Indo-Iran Chahbahar Port: Why India is bound to be disappointed

Indo-Iran Chahbahar Port: Why India is bound to be disappointed

BEIJING:  The recent Indo-Iran deal to develop the strategic Chabahar Port is part of India's "larger geo-strategic calculations" to gain access to the Middle East and Central Asia and to counter Pakistan-China's plan to develop Gwadar port, a media report said in Beijing today.


"Actually, Chabahar is just the tip of the iceberg of India's geostrategic ambitions. Besides building new berths and upgrades to Chabahar, what interests New Delhi more is a comprehensive scheme that can reshape India's geopolitics to the northwest and extend its influence further into the Middle East, Central Asia and the Trans-Caucasus," an article in the state-run Global Times said today.


To this end, India has recently committed USD 400 million in steel to construction of the railway connecting Chabahar and Zahedan, near Afghan border, the report said.


"Although New Delhi ostensibly highlights economic considerations, such as facilitating trade along the International North-South Transport Corridor and extracting minerals, natural gas and oil from the region, its larger geo-strategic calculations and ambitions are obvious," it said.


"A direct gateway through Pakistan provides the shortest and the most economical access for India to enter Afghanistan and Central Asia," it said.


However, due to long-standing mistrust, Islamabad is reluctant to grant India access.


"The sea-land route of Chabahar Port is designed to bypass Pakistan. With the new route, some Indian strategists suggest that India can take further advantage of its ties with Iran and Afghanistan and gain new leverage and positioning while reducing Pakistan's political and economic influence in the region," the report said.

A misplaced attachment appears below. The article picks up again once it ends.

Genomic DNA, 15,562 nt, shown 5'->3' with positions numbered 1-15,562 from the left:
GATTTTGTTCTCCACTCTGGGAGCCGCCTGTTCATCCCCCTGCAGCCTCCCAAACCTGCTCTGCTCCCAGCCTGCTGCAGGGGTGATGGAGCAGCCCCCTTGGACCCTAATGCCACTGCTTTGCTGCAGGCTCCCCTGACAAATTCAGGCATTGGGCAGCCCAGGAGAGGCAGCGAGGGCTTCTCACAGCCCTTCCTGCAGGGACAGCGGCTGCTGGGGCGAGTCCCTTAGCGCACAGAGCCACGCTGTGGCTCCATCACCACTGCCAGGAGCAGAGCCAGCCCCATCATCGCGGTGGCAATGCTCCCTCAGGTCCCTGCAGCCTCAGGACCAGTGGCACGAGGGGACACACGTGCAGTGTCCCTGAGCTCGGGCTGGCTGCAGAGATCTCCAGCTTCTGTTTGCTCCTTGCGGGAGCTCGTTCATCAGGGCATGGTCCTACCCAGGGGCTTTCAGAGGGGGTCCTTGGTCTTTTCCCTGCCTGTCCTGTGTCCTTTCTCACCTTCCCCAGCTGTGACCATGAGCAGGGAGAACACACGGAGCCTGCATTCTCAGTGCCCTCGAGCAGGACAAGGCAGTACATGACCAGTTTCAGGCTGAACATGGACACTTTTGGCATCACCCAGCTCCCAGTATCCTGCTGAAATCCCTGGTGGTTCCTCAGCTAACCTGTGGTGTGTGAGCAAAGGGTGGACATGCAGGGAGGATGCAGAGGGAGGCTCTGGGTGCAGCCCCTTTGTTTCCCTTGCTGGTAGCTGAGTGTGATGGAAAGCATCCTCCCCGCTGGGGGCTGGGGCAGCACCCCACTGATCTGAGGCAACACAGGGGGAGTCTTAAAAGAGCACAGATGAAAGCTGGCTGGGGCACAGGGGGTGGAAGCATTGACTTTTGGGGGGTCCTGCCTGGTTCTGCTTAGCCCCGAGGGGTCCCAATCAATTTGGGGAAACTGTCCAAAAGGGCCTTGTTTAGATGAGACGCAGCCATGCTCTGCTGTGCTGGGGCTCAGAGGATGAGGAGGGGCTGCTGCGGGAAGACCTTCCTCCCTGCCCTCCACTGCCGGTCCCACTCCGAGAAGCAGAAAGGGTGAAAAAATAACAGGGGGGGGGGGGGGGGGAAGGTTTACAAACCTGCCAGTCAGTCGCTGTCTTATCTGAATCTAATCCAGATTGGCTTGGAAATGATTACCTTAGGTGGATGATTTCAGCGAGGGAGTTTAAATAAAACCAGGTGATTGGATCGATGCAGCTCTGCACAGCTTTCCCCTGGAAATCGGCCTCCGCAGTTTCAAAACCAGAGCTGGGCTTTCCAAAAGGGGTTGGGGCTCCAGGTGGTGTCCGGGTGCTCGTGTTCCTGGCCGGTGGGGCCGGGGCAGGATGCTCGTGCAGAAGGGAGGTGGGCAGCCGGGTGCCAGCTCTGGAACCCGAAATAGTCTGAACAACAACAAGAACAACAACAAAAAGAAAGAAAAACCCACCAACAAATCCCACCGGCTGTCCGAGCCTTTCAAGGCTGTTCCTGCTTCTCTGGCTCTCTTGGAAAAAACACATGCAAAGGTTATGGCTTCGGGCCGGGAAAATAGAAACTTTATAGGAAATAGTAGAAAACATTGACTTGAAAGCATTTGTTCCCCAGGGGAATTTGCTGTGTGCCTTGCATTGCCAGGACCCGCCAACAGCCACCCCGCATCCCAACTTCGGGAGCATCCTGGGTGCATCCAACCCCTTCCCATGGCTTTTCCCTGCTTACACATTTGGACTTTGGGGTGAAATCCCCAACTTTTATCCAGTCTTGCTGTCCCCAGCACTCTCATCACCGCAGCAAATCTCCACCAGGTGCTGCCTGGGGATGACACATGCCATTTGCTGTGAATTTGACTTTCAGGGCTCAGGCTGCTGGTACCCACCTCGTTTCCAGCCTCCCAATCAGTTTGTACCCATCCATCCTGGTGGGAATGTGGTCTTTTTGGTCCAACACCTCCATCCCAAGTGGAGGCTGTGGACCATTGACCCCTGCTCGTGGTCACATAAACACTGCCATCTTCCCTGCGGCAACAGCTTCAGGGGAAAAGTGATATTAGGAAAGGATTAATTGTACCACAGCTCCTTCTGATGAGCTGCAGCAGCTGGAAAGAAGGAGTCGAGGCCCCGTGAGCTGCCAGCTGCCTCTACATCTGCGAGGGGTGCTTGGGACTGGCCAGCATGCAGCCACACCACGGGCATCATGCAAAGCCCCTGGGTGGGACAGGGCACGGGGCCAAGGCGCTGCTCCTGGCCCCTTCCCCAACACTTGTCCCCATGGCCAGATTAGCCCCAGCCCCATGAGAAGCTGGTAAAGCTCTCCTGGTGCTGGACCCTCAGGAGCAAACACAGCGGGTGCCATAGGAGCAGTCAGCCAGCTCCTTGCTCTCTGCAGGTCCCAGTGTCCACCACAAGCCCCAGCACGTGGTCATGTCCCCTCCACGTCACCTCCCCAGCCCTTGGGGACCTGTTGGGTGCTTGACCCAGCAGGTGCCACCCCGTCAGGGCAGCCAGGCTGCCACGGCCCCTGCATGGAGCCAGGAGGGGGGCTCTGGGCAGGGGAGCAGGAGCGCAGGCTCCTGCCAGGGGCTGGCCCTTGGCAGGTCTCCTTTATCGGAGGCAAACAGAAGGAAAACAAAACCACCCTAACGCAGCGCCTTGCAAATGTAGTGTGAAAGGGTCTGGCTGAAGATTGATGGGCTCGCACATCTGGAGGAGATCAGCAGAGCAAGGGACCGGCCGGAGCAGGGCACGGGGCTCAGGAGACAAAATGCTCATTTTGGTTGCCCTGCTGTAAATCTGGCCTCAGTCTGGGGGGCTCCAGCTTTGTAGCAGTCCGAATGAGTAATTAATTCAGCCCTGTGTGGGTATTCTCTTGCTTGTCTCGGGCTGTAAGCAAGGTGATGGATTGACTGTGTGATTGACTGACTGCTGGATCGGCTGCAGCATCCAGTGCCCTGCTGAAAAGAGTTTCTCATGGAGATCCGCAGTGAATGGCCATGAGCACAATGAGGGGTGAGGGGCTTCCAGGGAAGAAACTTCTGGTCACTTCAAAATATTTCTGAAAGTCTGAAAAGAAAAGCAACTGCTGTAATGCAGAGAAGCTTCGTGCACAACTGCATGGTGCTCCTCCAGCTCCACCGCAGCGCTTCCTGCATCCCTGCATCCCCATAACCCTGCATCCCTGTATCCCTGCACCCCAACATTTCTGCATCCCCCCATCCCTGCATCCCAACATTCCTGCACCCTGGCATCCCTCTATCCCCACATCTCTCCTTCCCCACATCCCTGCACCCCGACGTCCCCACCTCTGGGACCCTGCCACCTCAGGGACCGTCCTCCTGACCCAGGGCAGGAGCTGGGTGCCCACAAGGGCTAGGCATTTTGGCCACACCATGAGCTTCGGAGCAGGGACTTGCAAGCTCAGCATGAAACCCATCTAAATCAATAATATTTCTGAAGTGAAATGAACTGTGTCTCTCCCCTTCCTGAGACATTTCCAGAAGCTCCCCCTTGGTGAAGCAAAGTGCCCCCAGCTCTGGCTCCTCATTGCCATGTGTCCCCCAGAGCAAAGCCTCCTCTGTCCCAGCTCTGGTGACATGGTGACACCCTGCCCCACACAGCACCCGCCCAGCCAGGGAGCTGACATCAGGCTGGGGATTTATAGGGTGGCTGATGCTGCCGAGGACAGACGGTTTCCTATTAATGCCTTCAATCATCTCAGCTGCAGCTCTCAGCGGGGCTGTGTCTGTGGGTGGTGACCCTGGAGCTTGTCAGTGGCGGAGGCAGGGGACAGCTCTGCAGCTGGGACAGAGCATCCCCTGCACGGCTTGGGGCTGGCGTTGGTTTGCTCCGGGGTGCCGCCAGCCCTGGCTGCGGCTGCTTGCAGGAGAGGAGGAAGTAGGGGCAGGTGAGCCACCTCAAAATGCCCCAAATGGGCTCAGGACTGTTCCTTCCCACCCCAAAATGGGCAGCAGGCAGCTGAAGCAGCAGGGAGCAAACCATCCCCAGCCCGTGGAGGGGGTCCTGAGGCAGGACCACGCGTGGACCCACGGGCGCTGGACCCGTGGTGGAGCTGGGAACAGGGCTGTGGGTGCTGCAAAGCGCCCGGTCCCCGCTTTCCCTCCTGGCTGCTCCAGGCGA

"Besides bypassing the overland blockage, India also views its investment in Chabahar as a counterweight against Pakistan's Gwadar Port, a Chinese-funded deep sea port 72 km east of Chabahar," it said.


China and Pakistan are currently building a USD 46 billion economic corridor linking Pakistan's Gwadar port with Xinjiang to improve connectivity between the two countries.


"Although India's expectations of Chabahar and the sea-land route are running high, especially following the lifting of international financial sanctions against Iran, major challenges remain.


India may not be able to meet its generous offers and high-sounding rhetoric due to the following reasons," it said.


1.Iran may not always align itself with India's geostrategic goals.


2.China is also crucial to Tehran's core interests.


3. Iran never publicly articulated its opposition to the Sino-Pakistani project in Gwadar. Instead, it had aided the project by providing fresh water and fuel," it said.


4. China is Iran's biggest importer of the Oil and Iran will never want to annoy China against India.


5. Iran may again face US sanctions over its missile programme and the trade with Iran and through Iran may again go into doldrums.


6. Chahbahar is not as a deep sea port as Gwadar port of Pakistan is and the heavily loaded ships may not anchor at Chahbahar unlike Gwadar.


7. India may not invest as much in cash starved  Chahbahar as China is investing in Gwadar.


8. Afghanistan and Central Asian Republics may not support India as much as they may China in their economic goals.


9. India’s route to CAR states and Afghanistan through Chahbahar is much longer than the both Gwadar Port and the China itself hence reducing the time and money both for Pakistani and Chinese products.


10. The developing geo strategic situation vis a vis India heavily aligning with US and US going against Iran may trouble the Indo-Iran equation in future.


11. Relations between Pakistan and Iran may develop in future after removal of the bilateral misunderstandings and economic connectivity may flourish after Pak-Iran Gas Pipeline and Iranian oil flowing through CPEC projects to China may force Iran to reconsider it's strategic alignment with India.


The report said that if India expected too much from Iran, it is "bound for disappointment".